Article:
A renovated 1930s residence in Wassenaar, a suburb of The Hague, desperately needed an upgrade. The second-floor office and attic were haphazardly connected with an aluminum ladder, and the homeowner, an interior designer, sought out Studio Mieke Meijer for help. He was inspired by the burgeoning Eindhoven firm’s Industrial Archeology series.
“He appreciated the graphical industrial aesthetics,” says studio founder Mieke Meijer, “and the unorthodox way it considers function and shape.” So he commissioned Meijer to mimic that style in what would become the Objet Élevé stair, a daring system that might send shudders up the spine of a climacophobic.
Rather than a standard flight of stairs, the cramped interior called for a compact Samba arrangement that could be installed in pieces, enabling Meijer and her team to haul it up to the second floor. After seeing her initial design, the homeowner – who desired multi-functionality – suggested adding a desk, which fit perfectly. Meijer and her partner, Roy Letterlé, constructed the ensemble over three weeks, welding together a frame of black powder-coated steel tubing, then affixing handcrafted French oak planks finished with hard wax.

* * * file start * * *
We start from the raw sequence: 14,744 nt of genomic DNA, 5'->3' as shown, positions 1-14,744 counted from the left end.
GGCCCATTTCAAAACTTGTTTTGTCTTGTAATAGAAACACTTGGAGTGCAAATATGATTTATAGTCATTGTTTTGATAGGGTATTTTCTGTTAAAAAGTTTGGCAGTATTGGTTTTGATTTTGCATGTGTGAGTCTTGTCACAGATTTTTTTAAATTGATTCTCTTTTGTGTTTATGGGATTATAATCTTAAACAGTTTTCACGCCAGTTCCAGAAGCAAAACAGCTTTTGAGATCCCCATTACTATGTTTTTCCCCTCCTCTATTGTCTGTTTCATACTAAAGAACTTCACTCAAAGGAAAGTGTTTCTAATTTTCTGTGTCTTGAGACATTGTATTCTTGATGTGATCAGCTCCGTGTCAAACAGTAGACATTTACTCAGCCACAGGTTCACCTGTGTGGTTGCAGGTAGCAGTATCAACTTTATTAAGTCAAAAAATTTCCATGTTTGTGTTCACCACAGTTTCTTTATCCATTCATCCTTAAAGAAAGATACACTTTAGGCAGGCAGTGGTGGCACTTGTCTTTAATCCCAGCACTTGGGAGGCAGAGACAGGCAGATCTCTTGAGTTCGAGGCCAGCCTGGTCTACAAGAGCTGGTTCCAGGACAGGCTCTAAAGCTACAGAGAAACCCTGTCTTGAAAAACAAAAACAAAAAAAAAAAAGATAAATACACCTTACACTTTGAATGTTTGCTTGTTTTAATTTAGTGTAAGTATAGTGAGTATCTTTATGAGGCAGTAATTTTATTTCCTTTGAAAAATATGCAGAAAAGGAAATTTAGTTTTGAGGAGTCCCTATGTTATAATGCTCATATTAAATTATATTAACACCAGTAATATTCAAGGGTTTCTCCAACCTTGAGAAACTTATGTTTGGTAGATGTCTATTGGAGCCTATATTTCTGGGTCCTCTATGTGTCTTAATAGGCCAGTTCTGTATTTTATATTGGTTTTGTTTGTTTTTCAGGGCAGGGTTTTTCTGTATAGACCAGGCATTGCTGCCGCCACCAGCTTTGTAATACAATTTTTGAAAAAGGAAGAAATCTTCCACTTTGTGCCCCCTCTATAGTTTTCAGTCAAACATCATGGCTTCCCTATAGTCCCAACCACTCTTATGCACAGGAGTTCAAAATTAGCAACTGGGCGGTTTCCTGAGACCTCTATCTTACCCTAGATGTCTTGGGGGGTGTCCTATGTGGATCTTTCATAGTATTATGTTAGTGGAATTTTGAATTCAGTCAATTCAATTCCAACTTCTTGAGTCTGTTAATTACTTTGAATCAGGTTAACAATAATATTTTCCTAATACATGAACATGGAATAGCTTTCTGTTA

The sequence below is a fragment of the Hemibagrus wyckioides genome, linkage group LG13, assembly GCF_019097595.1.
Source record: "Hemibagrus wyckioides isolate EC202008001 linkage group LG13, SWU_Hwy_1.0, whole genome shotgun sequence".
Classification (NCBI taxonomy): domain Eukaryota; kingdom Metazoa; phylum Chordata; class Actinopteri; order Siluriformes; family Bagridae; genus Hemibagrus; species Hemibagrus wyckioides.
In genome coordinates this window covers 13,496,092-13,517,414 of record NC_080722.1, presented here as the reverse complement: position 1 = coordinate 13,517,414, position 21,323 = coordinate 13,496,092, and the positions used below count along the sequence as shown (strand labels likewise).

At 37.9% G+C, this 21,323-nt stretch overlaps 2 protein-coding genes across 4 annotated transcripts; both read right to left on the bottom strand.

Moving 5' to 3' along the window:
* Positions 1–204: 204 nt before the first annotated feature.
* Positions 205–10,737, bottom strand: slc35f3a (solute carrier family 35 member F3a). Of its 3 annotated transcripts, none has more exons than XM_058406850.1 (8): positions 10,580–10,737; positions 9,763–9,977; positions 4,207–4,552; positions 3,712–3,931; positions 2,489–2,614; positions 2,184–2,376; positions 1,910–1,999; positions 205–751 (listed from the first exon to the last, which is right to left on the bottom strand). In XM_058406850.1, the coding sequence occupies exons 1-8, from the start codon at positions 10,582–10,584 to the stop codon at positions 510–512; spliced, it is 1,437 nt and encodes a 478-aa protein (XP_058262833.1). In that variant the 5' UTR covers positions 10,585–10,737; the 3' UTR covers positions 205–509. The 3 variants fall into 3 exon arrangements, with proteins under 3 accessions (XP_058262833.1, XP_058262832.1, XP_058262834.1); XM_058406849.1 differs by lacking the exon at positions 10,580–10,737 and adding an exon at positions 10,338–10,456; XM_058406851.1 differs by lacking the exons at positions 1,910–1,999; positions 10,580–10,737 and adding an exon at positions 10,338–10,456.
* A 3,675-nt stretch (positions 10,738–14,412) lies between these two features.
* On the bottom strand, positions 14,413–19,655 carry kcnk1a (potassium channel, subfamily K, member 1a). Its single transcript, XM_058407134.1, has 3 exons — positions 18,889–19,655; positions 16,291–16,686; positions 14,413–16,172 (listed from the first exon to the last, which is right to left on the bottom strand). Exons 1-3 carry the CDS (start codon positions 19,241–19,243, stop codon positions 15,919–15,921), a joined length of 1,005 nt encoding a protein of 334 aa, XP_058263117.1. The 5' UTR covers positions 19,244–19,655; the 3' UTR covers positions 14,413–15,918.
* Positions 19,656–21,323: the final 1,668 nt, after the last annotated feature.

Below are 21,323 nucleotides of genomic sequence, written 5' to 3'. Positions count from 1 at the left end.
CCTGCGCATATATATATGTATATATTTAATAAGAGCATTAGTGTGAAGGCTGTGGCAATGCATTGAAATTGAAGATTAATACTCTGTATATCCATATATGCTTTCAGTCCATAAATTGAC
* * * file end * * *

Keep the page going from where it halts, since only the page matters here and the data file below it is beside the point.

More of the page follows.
Half-width steps alternate up the skeletal structure (which also accommodates display space for knickknacks), and they skip the sheer gap up to the conspicuously suspended top unit. The break, needed to haul everything upstairs, also emphasizes Objet Élevé’s apparent weightlessness. Neatly integrated alongside, the desk reasserts the workspace around the gallery-worthy sculpture. Ultimately, Élevé is a perfectly engineered object: add anything, and it would be too much; take anything away, and it would fall apart.